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kitchen anxiety disorder

Does anybody else have a kitchen anxiety disorder that surfaces when they are cooking for others? I am a good, albeit somewhat freestyle, home cook and whenever I try to cook for people that are not in my immediate family, I mess up big time. It is just odd, things never taste the same; as if when I try more, my food tastes worse. Any resolutions from people who might have experienced this?

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  1. My suggestion, always a good thing when looking to entertain, is make ahead as much as you can, including prepping ingredients for anything you plan to cook while guests are present and cleaning the kitchen.

    When people arrive, have them help, especially when the kitchen is a gathering point. Someone else can put the salad together, etc. even if it isn't exactly as you would have done it.

    It also helps to write down what you are going to do to get the last minute dishes done, step by step. This helps you remember everything in the excitement.

    1 Reply
    1. re: EdwardAdams

      I agree with doing as much as possible ahead of time. Most desserts can be made in well in advance, as can salad dressings and soups. I also think it's wise to stick to recipes that you know backwards and forwards - never try something new on guests for the first time! Keep things as simple as possible - maybe a braise or lasagna in winter and some simple grilled meats and veg in summer. I used to go all out trying to impress but it was very stressful for me so now I simplify so I can enjoy my guests and our time together.

    2. I can relate, somewhat. I'm fine as long as folks aren't standing over me and talking and trying to engage me. I need to be in "the zone" and there's no room for chatting. When I try to talk and cook... that's when things go wrong. Ideally, I would have a kitchen that is closed off from the living room. Unfortunately, I don't.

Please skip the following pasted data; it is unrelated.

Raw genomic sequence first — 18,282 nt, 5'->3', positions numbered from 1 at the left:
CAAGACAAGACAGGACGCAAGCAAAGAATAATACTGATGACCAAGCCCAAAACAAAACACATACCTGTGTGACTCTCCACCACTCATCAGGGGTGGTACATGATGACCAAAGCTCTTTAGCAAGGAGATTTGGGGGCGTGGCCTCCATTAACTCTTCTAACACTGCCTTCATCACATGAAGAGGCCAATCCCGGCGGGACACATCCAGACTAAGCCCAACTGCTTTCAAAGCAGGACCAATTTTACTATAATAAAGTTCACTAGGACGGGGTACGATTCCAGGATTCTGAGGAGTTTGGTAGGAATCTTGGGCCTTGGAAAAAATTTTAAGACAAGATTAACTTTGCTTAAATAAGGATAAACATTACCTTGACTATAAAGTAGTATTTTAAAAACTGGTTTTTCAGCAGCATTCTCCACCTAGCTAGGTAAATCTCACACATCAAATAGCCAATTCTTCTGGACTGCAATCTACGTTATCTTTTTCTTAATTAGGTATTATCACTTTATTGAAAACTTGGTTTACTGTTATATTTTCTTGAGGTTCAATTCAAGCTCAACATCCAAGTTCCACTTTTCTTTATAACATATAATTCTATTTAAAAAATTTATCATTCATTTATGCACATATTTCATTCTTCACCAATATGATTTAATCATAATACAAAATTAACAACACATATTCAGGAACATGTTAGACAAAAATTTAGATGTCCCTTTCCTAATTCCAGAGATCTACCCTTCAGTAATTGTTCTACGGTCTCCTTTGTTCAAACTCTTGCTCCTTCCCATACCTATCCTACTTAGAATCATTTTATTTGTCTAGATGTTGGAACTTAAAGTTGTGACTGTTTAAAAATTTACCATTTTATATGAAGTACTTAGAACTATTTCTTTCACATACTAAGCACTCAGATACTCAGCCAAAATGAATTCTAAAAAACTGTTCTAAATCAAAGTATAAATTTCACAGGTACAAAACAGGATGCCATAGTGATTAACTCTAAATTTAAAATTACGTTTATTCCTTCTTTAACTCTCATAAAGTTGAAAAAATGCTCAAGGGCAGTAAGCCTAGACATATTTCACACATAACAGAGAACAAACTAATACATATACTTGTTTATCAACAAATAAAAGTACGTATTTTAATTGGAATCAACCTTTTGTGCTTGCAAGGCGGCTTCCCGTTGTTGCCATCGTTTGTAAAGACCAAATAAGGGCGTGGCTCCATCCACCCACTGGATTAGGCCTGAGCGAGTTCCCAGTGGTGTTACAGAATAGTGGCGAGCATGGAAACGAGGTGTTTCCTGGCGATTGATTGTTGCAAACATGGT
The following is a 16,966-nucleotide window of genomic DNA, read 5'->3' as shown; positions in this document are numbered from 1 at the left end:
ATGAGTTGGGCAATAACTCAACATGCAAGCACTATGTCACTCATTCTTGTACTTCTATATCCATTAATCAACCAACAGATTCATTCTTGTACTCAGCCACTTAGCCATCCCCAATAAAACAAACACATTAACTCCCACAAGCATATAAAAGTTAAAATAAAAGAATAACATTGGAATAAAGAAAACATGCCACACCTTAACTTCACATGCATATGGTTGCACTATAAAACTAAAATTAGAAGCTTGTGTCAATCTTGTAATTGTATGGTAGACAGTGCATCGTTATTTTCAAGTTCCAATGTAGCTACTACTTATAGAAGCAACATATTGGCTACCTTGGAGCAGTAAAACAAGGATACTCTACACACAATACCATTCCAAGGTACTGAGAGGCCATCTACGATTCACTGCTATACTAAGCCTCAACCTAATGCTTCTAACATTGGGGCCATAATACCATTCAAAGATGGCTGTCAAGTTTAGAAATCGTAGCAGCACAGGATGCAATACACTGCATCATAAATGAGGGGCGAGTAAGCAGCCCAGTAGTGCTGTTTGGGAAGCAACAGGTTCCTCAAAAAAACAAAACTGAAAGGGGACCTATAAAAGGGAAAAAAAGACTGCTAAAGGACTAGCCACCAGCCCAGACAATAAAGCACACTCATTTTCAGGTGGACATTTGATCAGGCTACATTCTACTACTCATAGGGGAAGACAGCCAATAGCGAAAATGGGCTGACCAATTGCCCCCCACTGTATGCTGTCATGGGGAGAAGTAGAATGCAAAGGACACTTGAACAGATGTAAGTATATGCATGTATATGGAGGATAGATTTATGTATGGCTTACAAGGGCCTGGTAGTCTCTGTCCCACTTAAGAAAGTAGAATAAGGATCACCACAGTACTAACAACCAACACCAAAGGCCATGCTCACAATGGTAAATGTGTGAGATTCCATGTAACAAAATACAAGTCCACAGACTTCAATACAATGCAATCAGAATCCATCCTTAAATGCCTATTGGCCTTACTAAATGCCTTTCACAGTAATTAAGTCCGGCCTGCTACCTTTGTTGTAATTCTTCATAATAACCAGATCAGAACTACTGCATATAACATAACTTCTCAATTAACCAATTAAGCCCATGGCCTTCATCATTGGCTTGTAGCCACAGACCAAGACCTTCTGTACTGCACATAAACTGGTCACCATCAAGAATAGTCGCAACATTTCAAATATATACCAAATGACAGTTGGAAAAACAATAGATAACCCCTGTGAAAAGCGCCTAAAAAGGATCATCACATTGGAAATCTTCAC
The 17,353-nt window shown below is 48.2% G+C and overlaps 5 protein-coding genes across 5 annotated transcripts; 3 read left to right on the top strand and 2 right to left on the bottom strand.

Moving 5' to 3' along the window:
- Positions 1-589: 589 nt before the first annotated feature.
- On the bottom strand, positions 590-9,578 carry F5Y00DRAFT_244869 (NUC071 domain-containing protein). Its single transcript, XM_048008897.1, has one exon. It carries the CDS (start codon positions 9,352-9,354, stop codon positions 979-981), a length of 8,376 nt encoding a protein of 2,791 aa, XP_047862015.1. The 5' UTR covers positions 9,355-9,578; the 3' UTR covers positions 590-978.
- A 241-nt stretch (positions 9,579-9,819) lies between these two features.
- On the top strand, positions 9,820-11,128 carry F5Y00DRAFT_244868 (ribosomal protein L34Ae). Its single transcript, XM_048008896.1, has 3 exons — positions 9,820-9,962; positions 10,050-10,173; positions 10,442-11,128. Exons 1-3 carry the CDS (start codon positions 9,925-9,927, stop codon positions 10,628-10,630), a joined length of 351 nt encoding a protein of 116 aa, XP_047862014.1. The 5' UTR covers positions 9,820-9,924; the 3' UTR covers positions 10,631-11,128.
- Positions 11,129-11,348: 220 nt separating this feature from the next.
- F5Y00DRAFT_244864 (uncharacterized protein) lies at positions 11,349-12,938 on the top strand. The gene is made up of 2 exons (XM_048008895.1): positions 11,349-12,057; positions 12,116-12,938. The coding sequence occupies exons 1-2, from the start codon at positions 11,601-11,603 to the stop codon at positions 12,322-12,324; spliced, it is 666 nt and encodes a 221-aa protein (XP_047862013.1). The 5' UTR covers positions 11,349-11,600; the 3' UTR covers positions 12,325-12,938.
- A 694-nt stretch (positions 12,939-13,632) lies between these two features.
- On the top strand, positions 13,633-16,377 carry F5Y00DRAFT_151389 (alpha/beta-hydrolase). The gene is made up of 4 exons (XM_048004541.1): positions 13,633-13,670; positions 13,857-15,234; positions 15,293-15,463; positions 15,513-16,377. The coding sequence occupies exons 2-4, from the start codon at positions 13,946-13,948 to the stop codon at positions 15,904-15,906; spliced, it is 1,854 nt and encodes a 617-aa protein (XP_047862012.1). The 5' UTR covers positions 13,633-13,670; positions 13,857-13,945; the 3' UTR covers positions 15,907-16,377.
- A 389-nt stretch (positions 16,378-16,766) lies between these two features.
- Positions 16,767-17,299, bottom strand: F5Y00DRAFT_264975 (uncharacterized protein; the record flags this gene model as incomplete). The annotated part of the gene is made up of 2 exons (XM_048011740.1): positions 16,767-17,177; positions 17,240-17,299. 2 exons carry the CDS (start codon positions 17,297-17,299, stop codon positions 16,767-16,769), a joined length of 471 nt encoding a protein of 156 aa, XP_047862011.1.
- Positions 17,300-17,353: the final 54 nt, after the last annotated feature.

1. Try going by some simpler dishes that are going to be easier to prepare, maybe make some things ahead of time before people arrive. If you're worried about being consistent then go by recipes and techniques you've practiced with when you cook for others. Make sure your ingredients are as fresh as possible also.

        Then when you're free to experiment another time, definitely do that! And make up your own recipes when there's no pressure.

        1. Yup. As you described, when I'm cooking for myself, I'm "freestyle" but when I'm cooking for someone else I feel like it has to be perfect and fabulous. Even when my guests seem happy with something, I'm often dissatisfied because it fell short of my own expectations. That said, I rarely "mess up big time" (at least, not since the time my duck with 40 cloves of garlic went flying across the room when I tried to carve it, and I ground the beans too finely for my French press coffee pot and got sludgey coffee!).

          Absolutely plan ahead and make as much as possible ahead. I'm big on lists, and often go through a recipe and mark exactly the point where it can be done in advance without losing quality. I actually had a dinner a few months ago where I finally achieved a long-time goal of not having a huge pile of pots, pans, utensils and dishes filling every surface of my kitchen halfway through dinner from last-minute prep. Of course, no one cared but me, but I considered it a major victory.

          1. You don't mention this, but I learned the hard way never to 'guinea pig' guests on an untried recipe no matter how easy the prep seems and fabulous the presentation looks. Have a repitoire of 'foolproof' meals for company, got to a good bakery for dinner rolls and dessert, and do what EdAd says..do ahead whatever you can.

            The probability of messing something up is directly proportional to the importance of the guest.